CNBC anchors are having their fun tearing down a government official. And it is true that Sec. Geithner in his statements this morning still provides no plan to fix America's banking problems. However, my reading of the situation tells me there is a real good reason the Secretary has no plan: he won't consider the only viable one -- full, honest, and proud nationalization.
America's private banking system has no credibility: it doesn't lead to growth but contraction; it causes rather than solves social problems; and it is mired in terrible public relations. The banks' troubles are bringing down the whole country's operation, from consumers, to companies, to the Treasury. To save the whole, the banks must be made over. New institutions must be created. The only way to do this, that I see, is for the government to seize the banks' assets, let the bad banks fail, let the good ones struggle to maintain their existence, and put our knowledge toward new ideas rather than bailing out old ones.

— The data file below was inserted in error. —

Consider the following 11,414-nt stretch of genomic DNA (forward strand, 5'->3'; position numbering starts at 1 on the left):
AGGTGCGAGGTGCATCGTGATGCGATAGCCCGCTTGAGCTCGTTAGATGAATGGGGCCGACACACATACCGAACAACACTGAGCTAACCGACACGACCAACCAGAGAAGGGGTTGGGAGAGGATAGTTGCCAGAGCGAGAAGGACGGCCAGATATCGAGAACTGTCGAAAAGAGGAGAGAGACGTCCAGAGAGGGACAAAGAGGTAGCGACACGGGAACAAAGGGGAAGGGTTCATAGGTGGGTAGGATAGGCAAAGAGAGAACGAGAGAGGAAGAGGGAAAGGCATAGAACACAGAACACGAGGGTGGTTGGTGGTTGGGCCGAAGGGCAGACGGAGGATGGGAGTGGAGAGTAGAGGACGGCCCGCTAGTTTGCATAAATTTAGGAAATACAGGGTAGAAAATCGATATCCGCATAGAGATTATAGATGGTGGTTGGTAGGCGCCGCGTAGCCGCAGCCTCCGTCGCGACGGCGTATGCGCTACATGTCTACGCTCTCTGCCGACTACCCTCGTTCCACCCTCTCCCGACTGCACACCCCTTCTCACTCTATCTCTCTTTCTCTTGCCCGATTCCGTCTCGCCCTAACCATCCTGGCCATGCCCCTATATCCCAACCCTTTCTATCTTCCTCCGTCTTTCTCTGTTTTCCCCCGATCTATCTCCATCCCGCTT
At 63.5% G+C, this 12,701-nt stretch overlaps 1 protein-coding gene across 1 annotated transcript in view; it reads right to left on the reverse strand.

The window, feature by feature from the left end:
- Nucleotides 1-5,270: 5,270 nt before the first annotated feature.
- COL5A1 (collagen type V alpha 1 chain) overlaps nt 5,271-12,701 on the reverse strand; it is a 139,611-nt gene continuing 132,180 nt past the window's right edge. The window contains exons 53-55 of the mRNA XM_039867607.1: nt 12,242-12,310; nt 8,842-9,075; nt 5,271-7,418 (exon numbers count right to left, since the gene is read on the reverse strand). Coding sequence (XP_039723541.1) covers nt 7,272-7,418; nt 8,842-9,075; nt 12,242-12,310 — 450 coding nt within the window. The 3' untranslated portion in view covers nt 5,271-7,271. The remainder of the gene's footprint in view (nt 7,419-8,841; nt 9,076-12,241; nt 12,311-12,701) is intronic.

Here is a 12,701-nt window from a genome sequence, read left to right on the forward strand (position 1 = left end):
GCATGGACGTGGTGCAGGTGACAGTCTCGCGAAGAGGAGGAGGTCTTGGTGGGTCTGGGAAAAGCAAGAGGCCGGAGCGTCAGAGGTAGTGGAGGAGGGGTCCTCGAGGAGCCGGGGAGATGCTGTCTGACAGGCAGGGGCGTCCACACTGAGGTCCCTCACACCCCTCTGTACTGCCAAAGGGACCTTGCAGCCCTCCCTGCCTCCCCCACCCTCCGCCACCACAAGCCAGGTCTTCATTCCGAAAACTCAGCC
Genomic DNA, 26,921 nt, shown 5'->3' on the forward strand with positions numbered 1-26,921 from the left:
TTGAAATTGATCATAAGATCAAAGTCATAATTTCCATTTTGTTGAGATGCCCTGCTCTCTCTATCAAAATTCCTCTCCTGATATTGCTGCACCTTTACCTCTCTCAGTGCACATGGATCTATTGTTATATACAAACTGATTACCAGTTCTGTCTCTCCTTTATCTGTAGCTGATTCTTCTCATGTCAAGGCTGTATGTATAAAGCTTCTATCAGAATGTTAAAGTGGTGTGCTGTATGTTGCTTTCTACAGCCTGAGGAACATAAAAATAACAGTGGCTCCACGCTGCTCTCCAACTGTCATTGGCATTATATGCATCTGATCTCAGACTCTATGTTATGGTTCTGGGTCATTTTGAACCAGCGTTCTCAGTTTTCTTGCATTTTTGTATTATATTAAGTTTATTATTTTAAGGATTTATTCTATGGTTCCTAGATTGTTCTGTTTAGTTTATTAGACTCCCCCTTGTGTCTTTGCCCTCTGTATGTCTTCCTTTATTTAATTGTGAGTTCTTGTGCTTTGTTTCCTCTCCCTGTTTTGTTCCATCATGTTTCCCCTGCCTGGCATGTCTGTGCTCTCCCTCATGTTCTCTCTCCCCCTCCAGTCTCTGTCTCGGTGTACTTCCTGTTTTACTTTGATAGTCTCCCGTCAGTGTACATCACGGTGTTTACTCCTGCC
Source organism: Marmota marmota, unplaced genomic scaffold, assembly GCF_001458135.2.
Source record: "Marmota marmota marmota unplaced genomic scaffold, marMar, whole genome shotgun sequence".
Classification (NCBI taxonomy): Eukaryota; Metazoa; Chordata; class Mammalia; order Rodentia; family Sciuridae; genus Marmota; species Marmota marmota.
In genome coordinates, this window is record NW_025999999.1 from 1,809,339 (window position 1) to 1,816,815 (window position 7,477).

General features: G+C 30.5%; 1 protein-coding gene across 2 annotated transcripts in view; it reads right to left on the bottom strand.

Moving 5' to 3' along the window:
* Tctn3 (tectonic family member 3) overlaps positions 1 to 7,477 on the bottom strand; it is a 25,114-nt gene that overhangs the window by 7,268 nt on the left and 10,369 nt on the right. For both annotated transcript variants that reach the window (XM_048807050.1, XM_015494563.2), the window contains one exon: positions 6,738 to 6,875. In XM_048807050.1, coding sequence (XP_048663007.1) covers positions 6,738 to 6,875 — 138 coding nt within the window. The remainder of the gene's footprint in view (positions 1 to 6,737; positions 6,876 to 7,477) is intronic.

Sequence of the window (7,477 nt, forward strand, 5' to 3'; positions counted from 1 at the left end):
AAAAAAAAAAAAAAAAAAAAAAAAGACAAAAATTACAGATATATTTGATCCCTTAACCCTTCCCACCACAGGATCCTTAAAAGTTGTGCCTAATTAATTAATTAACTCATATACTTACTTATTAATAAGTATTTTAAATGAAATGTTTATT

Finally, you can't simply 'put more liquidity in the market.' The problem is not a lack of money, but a lack of money movement. Liquidity is a multidimensional construct, not a unilateral one. The confidence to lend and borrow depends on credible laws, credible organizations, credible people. The existing banks don't have any of this. New institutions are needed. In the new world of American capitalism, credibility is not announced, it is socially decided.